Kenyan scientists from ILRI have released a new global study mapping the diseases humans get from animals, which presents a ‘top 20′ list of geographical hotspots, including both Ethiopia and Tanzania, and highlighting the danger of human disease from transboundary livestock trading and poor farm management.
The study, dubbed Mapping of Poverty and Likely Zoonoses Hotspots,was conducted by the International Livestock Research Institute (ILRI), the Institute of Zoology (UK) and the Hanoi School of Public Health in Vietnam.
From cyst-causing tapeworms to avian flu, zoonoses, which are diseases transmitted from animals to humans, present a major threat to human and animal health according to Delia Grace, a veterinary epidemiologist and food safety expert with ILRI in Kenya and lead author of the study. “Targeting the diseases in the hardest hit countries is crucial to protecting global health as well as to reducing severe levels of poverty and illness among the world’s one billion poor livestock keepers.”
“Exploding global demand for livestock products is likely to fuel the spread of a wide range of human-animal infectious diseases,” Grace added.
According to the study, Ethiopia, Nigeria, and Tanzania in Africa, as well as India in Asia, have the highest zoonotic disease burdens, with widespread illness and death.
Meanwhile, the northeastern United States, Western Europe (especially the United Kingdom), Brazil and parts of Southeast Asia may be hotspots of ‘emerging zoonoses’—those that are newly infecting humans, are newly virulent, or have newly become drug resistant.
The researchers initially reviewed 56 zoonoses that together are responsible for around 2.5 billion cases of human illness and 2.7 million human deaths per year. A more detailed study was made of the 13 zoonoses identified as most important, based on analysis of 1,000 surveys covering more than 10 million people, 6 million animals and 6,000 food or environment samples.
The analysis found high levels of infection with these zoonoses among livestock in poor countries. For example, 27 per cent of livestock in developing countries showed signs of current or past infection with bacterial food-borne disease—a source of food contamination and widespread illness. The researchers attribute at least one-third of global diarrheal disease to zoonotic causes, and find this disease to be the biggest zoonotic threat to public health.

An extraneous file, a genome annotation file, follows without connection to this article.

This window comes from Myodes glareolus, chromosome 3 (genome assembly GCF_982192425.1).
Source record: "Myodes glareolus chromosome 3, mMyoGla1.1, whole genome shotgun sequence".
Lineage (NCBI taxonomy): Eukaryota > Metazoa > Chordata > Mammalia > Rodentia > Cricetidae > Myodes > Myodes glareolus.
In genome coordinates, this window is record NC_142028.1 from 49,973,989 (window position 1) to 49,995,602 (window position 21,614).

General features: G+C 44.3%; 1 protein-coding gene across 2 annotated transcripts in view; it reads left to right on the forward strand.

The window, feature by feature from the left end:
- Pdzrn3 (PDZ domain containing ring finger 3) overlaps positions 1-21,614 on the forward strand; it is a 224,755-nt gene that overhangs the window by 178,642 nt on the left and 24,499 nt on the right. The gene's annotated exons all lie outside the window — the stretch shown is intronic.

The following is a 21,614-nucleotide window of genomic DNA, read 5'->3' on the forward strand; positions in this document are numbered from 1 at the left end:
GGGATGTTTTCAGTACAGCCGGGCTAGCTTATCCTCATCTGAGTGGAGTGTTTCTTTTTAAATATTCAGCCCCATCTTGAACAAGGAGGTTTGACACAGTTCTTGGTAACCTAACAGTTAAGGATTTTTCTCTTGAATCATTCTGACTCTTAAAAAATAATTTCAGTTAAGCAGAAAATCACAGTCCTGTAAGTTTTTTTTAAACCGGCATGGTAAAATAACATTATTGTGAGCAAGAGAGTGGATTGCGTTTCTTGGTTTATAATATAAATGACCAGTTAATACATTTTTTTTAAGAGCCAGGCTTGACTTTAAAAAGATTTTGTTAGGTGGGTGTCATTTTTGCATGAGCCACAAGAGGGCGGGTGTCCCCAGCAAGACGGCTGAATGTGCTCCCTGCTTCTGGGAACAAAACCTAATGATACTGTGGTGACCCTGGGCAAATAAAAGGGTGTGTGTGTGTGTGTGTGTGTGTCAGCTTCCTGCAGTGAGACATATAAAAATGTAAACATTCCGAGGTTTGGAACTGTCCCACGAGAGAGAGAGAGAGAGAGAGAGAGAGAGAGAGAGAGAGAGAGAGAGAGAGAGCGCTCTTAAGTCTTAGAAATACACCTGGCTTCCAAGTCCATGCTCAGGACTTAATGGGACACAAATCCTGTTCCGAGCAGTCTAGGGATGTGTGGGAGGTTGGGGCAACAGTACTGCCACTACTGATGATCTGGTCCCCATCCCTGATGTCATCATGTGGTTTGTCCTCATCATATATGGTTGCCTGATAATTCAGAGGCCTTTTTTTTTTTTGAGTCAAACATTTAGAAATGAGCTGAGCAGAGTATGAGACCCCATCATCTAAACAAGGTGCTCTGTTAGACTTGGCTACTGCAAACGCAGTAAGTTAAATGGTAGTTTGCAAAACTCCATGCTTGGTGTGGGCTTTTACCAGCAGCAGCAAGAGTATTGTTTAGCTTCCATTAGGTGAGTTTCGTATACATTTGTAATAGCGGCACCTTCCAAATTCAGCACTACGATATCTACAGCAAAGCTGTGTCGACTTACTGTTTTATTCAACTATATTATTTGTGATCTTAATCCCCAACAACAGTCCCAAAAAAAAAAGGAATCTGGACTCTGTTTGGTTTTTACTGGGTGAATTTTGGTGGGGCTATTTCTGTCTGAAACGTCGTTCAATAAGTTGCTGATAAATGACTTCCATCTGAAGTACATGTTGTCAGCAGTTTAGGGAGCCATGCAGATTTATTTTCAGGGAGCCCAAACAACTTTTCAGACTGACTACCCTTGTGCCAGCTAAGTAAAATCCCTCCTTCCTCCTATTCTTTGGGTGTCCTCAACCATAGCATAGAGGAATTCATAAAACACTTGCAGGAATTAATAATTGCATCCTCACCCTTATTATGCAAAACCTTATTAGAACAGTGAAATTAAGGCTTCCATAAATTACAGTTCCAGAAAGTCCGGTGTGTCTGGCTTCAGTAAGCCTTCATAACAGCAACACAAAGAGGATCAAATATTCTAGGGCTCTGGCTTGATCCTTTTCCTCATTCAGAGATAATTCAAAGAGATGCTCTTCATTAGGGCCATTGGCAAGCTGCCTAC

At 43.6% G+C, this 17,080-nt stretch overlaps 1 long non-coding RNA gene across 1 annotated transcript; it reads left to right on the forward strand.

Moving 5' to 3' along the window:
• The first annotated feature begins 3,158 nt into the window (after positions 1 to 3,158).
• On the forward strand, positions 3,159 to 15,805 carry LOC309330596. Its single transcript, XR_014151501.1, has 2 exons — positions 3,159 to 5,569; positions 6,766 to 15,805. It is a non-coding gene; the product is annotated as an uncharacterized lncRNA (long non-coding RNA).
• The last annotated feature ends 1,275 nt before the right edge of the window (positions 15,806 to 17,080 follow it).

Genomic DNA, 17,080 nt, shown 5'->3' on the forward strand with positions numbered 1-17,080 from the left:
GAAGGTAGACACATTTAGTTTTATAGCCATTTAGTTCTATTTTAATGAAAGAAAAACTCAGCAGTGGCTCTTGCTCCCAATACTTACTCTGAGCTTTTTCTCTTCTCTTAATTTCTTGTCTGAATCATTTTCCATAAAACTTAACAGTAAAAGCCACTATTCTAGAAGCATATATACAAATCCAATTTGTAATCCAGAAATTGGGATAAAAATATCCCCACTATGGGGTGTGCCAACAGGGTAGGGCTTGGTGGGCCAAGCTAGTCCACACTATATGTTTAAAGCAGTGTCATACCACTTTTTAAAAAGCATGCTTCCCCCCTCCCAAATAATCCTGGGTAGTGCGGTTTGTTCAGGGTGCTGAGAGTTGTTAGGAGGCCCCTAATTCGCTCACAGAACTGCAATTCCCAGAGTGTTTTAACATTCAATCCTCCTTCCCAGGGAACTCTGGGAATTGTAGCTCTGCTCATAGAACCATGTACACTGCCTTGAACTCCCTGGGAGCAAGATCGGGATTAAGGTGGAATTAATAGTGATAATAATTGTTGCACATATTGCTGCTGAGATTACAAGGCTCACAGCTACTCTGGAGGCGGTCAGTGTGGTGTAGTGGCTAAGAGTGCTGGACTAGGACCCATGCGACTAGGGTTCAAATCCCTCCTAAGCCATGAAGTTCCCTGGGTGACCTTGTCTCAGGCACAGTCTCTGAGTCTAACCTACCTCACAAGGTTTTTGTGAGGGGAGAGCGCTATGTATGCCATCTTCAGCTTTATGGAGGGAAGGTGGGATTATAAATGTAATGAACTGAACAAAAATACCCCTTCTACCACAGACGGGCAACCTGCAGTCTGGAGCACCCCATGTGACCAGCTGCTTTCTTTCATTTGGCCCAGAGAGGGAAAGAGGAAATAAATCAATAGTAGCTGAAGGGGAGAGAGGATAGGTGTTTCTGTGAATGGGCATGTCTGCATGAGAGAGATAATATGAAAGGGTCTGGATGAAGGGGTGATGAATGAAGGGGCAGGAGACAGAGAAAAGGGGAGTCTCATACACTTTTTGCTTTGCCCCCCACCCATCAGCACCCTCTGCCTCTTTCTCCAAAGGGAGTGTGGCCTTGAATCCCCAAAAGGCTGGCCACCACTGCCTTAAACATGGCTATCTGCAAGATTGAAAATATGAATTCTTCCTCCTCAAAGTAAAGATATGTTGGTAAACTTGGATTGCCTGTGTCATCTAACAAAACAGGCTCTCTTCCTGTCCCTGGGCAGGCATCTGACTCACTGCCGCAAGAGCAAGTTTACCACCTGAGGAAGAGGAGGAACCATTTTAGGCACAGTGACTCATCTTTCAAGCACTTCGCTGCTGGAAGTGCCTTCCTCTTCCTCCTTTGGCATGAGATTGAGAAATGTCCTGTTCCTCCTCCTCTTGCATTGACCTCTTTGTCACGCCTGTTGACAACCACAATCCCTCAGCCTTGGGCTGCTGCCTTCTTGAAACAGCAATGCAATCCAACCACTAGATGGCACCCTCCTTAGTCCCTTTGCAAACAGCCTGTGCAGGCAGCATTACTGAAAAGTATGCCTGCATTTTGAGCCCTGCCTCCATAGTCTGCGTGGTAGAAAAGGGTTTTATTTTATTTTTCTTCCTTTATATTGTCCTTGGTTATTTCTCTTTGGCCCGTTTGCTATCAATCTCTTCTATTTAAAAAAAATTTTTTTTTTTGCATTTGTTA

Among the high-priority zoonoses studied were ‘endemic zoonoses’, such as brucellosis, which cause the vast majority of illness and death in poor countries; ‘epidemic zoonoses’, which typically occur as outbreaks, such as anthrax and Rift Valley fever; and the relatively rare ‘emerging zoonoses’, such as bird flu. While zoonoses can be transmitted to people by either wild or domesticated animals, most human infections are acquired from the world’s 24 billion livestock, including pigs, poultry, cattle, goats, sheep and camels.
Currently, nearly three-quarters of Kenyan rural families and many others in urban areas depend on livestock for their food, income, traction, manure, or other services. However, despite the danger of zoonoses, the growing global demand for meat and milk products is a big opportunity for the livestock keepers.
According to Steve Staal deputy director general-research at ILRI, this increased demand will continue over the coming decades, driven by rising populations and incomes, urbanization and changing diets in emerging economies, and greater access to global and regional meat markets. This “could move millions of poor livestock keepers out of poverty if they can effectively participate in meeting that rising demand”.
But zoonoses present a major obstacle to such returns. The study estimates, for example, that about one in eight livestock in poor countries are affected by brucellosis, or what is commonly known as lung plague, which reduces milk and meat production in cattle by around 8 per cent.
Written by Bob Koigi for African Laughter
Newer news items:
- Naming a cow increases its milk output - 02/10/2012 11:39
- Scientists use satellite to hit tsetse on target - 26/09/2012 18:08
- Kenyan pastoralists key in eradicating cow plague - 19/09/2012 08:54
- Goat plague flares again igniting fear of epidemic - 17/08/2012 14:29
- KARI warns farmers to act fast on chicken fowl pox - 26/07/2012 14:22
Older news items:
- Collar provides new tsetse protection for shillings - 13/07/2012 15:07
- Scientists urge cactus planting for high-grade livestock fodder - 09/07/2012 11:37
- Kenya top risk for fatal poultry disease - 22/06/2012 19:18
- Isiolo farmers halve livestock deaths with tank - 21/06/2012 14:14
- Farmers end disease for free-range chickens with aloe vera - 31/05/2012 09:54